The average West Sussex household may have to fork out an extra £450 due to council tax increases planned by the county council over the next four years.
Conservative controlled West Sussex County Council is proposing a 3.95 per cent rise to its precept in each of the next three years, reducing to 1.95 per cent in 2020/21.
This would mean that a Band D property would see at least £47.70 added to its yearly bill from April 2017, then another £49.60 in 2018/19, £51.56 in 2019/20 and £26.46 in 2020/21, on top of any increases from other precepting authorities such as borough, district, town and parish councils.
Louise Goldsmith (Con, Chichester West), leader of the county council, said: “This year a council tax rise of 3.95 per cent is being proposed, subject to approval by Cabinet and Full Council.
“This is the equivalent of an extra 92 pence per week for the average household and includes a two per cent increase (worth £7.8m) to support the growing pressures of adult social care.
“Our ‘What Matters to You’ survey told us that two thirds of residents who responded would be happy for their council tax to increase by 3.75 per cent or more.
“Increases in council tax are now built into government’s expectation of how services will be funded in future years, so we have forecast how similar increases would affect our budget in future years.
“This takes into account the fact that our main source of funding from central government - the ‘Revenue Support Grant’ - will cease completely in 2019/20.
“However, I must stress that any possible future increases in council tax would be subject to scrutiny and the approval of Full Council.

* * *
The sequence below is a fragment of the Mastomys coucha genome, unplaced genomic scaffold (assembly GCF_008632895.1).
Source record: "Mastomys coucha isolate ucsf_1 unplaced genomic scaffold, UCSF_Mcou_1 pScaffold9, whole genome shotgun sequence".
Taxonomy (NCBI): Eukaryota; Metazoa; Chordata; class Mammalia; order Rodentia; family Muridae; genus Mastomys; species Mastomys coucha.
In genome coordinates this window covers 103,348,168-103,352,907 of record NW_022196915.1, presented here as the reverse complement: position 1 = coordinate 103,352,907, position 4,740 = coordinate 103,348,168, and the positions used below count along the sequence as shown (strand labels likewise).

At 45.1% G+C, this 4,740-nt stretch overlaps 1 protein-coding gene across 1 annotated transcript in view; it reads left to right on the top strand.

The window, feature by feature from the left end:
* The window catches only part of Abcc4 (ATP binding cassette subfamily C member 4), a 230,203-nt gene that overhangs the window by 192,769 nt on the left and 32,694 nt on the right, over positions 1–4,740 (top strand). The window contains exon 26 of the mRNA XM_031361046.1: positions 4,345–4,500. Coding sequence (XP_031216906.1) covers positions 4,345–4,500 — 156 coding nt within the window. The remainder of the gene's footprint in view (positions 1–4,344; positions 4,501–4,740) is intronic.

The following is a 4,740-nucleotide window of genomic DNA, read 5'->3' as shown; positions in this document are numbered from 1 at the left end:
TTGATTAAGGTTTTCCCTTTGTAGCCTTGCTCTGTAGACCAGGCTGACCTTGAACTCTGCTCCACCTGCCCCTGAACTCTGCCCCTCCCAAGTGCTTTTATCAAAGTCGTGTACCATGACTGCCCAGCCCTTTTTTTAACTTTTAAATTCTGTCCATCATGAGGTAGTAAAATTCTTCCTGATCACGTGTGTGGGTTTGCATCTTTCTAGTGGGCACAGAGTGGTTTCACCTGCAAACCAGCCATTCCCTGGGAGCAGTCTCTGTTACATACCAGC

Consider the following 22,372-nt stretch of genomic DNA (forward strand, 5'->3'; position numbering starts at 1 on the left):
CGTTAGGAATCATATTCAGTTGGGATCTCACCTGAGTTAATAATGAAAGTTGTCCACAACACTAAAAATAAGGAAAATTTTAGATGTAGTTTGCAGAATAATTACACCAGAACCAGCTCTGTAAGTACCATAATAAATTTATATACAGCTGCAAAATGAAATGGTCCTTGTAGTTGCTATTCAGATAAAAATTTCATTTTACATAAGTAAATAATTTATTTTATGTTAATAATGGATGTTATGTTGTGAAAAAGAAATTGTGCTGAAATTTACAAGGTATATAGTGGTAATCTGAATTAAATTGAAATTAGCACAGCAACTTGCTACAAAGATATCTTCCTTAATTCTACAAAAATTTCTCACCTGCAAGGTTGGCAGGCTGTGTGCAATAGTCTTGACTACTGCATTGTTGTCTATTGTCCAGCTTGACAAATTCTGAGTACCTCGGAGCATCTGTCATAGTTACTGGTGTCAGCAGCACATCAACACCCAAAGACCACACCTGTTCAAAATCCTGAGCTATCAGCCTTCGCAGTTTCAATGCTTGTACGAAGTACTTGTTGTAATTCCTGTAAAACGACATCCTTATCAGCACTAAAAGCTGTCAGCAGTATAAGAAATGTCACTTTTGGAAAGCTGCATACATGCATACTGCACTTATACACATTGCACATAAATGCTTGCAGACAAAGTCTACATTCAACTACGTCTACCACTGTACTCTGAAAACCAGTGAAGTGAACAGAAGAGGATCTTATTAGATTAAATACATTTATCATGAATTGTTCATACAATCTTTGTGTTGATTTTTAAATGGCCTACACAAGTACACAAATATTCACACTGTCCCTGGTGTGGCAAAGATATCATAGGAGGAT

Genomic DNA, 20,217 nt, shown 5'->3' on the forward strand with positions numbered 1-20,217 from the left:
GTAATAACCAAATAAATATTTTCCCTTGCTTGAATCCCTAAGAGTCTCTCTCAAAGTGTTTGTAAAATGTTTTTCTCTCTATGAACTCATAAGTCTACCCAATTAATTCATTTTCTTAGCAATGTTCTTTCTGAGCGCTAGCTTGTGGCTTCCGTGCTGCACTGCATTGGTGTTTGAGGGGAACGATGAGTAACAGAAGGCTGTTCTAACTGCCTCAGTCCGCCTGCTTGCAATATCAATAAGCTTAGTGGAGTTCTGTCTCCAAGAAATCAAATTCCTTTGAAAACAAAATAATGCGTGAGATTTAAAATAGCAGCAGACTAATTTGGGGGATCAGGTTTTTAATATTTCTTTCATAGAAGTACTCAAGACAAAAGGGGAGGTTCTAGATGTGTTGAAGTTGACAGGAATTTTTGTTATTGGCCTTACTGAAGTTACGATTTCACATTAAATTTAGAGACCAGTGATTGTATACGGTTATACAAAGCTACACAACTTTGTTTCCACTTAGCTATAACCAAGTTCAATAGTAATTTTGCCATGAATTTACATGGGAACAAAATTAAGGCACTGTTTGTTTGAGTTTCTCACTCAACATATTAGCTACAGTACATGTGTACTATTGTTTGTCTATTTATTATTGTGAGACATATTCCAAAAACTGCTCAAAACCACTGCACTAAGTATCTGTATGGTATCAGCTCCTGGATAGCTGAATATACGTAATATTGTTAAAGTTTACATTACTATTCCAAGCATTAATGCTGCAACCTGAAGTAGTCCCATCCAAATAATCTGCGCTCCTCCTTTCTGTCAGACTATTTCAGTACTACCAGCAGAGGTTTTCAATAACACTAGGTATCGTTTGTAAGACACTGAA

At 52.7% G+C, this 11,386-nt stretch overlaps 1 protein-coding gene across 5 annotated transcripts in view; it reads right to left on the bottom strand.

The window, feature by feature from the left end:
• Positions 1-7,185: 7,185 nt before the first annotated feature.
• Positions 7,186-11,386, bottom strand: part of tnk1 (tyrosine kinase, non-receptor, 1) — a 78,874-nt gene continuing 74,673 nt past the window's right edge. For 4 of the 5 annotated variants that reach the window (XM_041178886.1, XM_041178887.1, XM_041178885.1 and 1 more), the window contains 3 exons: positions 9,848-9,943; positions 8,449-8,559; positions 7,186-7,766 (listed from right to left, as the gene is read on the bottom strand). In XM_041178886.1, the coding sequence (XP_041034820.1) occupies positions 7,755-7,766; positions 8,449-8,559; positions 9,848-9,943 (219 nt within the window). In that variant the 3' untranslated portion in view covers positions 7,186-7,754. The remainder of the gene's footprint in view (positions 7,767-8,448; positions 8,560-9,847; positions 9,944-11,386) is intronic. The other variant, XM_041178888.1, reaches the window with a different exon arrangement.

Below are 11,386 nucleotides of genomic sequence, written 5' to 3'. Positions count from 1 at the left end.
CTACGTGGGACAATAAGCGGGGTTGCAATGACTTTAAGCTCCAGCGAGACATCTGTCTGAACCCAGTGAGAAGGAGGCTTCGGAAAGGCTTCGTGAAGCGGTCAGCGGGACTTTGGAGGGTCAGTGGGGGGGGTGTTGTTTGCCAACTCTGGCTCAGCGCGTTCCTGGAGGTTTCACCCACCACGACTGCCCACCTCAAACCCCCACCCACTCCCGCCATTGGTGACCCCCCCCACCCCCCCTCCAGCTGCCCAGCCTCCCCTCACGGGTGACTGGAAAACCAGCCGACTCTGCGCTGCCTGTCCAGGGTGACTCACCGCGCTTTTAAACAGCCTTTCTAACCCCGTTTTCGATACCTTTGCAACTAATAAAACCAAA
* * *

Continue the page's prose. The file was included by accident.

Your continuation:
“We will continue to look for efficiencies in everything we do to ensure we get the best value for money for our taxpayers, but at the same time we must ensure we are able to continue to provide vital services for our residents.”
But Michael Jones (Lab, Southgate and Crawley Central) said: “West Sussex has been hit by a Tory ‘double whammy’ of massive government cuts, combined with the short-sighted decisions of the local Tory leadership setting previous years’ council tax, leaving the council in a far worse financial position than it could have been.
“Labour warned the administration for years that they were storing up pain for local residents in the future.
“So now they’re left with no choice and council taxpayers are faced with a 3.95 per cent increase for the next three years - almos as much as the four per cent increase in allowances the Tory Cabinet awarded themselves last month.
“People budget for gradual increases, but now they’re facing a steep rise to bail the council out of its financial hole.”
According to a report accompanying the county council’s draft budget for 2017/18 the council tax increases are proposed ‘in the context of the continuing squeeze on public finances’.
It is proposing to plug a £41.6 funding gap for 2017/18 by making £16.8m of savings, raising an extra £15.4m through increasing council tax, and using £9.4m from reserves.
West Sussex County Council froze council tax for six years until last year, when it increased its precept by 3.95 per cent, which included the two per cent social care levy.
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